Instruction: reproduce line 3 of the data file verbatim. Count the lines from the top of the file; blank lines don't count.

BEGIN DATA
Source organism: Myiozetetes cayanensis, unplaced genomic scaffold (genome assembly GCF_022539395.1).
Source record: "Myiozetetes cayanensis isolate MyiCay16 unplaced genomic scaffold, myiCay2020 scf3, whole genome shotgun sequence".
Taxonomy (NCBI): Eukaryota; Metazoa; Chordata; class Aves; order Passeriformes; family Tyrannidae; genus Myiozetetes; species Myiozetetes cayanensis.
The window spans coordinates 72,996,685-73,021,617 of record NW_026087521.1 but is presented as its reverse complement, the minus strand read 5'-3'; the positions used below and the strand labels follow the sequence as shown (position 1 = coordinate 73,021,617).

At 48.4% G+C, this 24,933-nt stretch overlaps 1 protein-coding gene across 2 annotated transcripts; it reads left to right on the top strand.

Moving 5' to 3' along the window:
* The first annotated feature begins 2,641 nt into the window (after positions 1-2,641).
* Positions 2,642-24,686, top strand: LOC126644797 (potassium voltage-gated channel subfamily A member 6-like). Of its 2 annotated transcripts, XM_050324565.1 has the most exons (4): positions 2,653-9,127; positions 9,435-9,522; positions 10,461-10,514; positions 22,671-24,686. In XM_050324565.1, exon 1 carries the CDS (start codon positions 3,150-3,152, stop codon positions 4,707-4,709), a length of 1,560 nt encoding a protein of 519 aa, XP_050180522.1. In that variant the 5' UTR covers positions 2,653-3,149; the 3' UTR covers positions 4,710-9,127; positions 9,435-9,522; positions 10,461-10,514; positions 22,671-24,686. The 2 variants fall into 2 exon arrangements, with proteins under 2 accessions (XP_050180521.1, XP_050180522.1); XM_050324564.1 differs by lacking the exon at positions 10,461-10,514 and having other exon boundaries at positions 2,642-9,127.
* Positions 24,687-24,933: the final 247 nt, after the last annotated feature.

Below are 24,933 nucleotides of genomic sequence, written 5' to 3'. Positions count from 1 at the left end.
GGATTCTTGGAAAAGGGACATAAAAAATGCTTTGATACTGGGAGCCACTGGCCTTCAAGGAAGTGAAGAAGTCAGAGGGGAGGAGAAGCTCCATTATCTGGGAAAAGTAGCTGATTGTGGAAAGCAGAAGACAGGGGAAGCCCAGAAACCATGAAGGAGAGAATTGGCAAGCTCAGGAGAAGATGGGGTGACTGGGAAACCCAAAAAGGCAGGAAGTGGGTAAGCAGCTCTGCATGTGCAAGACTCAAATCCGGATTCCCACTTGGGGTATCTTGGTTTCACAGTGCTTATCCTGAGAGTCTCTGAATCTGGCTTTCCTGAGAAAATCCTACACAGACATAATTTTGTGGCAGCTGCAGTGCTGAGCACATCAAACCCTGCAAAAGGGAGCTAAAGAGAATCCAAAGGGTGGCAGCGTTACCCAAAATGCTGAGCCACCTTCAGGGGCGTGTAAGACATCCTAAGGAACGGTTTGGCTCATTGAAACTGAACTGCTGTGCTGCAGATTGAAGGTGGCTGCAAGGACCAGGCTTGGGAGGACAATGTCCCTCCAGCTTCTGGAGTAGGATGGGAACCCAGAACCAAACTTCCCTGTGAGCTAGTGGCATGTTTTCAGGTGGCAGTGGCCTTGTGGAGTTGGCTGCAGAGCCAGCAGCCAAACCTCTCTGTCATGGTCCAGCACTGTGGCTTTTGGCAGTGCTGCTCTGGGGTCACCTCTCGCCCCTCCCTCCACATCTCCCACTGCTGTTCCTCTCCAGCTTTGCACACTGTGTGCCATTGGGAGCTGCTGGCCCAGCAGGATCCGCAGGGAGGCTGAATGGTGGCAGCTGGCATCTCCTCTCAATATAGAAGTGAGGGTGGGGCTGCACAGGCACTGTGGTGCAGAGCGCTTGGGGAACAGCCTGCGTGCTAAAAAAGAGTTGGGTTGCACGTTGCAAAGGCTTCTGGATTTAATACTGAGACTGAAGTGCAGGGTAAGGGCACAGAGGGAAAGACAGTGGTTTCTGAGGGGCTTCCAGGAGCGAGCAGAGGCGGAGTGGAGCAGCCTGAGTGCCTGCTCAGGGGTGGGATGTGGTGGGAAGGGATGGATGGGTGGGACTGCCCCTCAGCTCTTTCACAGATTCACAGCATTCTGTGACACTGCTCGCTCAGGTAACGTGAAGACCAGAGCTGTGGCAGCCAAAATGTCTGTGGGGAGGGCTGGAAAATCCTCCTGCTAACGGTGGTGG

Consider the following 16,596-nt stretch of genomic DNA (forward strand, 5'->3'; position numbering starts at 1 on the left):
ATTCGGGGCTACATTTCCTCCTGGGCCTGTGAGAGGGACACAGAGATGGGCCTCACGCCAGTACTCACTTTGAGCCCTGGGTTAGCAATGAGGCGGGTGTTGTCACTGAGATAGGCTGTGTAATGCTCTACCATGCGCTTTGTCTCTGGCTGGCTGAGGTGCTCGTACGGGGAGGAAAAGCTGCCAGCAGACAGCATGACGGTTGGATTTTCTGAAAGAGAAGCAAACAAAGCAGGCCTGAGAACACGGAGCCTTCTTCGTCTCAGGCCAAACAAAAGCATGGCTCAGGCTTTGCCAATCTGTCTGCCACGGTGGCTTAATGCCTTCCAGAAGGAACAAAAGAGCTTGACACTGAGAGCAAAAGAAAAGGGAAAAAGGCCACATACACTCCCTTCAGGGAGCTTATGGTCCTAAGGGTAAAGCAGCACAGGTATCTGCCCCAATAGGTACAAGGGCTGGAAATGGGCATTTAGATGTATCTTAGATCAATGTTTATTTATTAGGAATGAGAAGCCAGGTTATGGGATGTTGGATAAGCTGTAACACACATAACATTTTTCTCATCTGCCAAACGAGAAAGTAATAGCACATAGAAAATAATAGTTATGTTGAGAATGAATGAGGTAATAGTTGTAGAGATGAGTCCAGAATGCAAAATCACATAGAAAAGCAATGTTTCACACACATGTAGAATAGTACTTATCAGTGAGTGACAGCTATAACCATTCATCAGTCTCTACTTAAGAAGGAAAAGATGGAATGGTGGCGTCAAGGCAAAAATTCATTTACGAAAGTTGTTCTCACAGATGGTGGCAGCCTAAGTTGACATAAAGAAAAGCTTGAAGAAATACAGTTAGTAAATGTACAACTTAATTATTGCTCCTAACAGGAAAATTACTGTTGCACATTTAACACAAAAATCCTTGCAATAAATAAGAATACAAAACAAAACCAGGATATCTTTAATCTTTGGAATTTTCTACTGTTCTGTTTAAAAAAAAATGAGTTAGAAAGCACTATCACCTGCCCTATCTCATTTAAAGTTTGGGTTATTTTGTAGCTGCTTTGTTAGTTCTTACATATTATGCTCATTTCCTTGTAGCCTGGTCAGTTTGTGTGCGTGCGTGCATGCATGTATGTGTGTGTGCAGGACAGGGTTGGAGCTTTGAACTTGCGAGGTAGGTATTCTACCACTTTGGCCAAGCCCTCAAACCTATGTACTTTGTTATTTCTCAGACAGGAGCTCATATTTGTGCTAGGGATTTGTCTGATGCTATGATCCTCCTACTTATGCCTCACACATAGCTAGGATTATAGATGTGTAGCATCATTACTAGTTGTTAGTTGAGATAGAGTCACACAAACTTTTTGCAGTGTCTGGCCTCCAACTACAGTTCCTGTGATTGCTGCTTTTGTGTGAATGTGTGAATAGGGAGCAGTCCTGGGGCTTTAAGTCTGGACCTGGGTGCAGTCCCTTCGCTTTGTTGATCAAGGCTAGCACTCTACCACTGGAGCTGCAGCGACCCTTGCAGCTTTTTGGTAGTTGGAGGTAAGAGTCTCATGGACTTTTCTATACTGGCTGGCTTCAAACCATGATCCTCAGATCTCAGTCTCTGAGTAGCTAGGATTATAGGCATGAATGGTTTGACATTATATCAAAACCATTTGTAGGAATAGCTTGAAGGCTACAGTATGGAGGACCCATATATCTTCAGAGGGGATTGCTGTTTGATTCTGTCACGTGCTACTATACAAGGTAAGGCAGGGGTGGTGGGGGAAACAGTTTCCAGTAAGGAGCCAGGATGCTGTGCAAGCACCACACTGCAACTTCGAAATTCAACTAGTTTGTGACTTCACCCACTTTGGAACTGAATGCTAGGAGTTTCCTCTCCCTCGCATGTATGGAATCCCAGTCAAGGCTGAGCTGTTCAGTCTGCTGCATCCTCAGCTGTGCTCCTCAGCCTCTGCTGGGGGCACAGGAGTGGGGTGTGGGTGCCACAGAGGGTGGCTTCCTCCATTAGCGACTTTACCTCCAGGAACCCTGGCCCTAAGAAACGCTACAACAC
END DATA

Taxonomy (NCBI): Eukaryota; Metazoa; Chordata; class Aves; order Passeriformes; family Tyrannidae; genus Myiozetetes; species Myiozetetes cayanensis.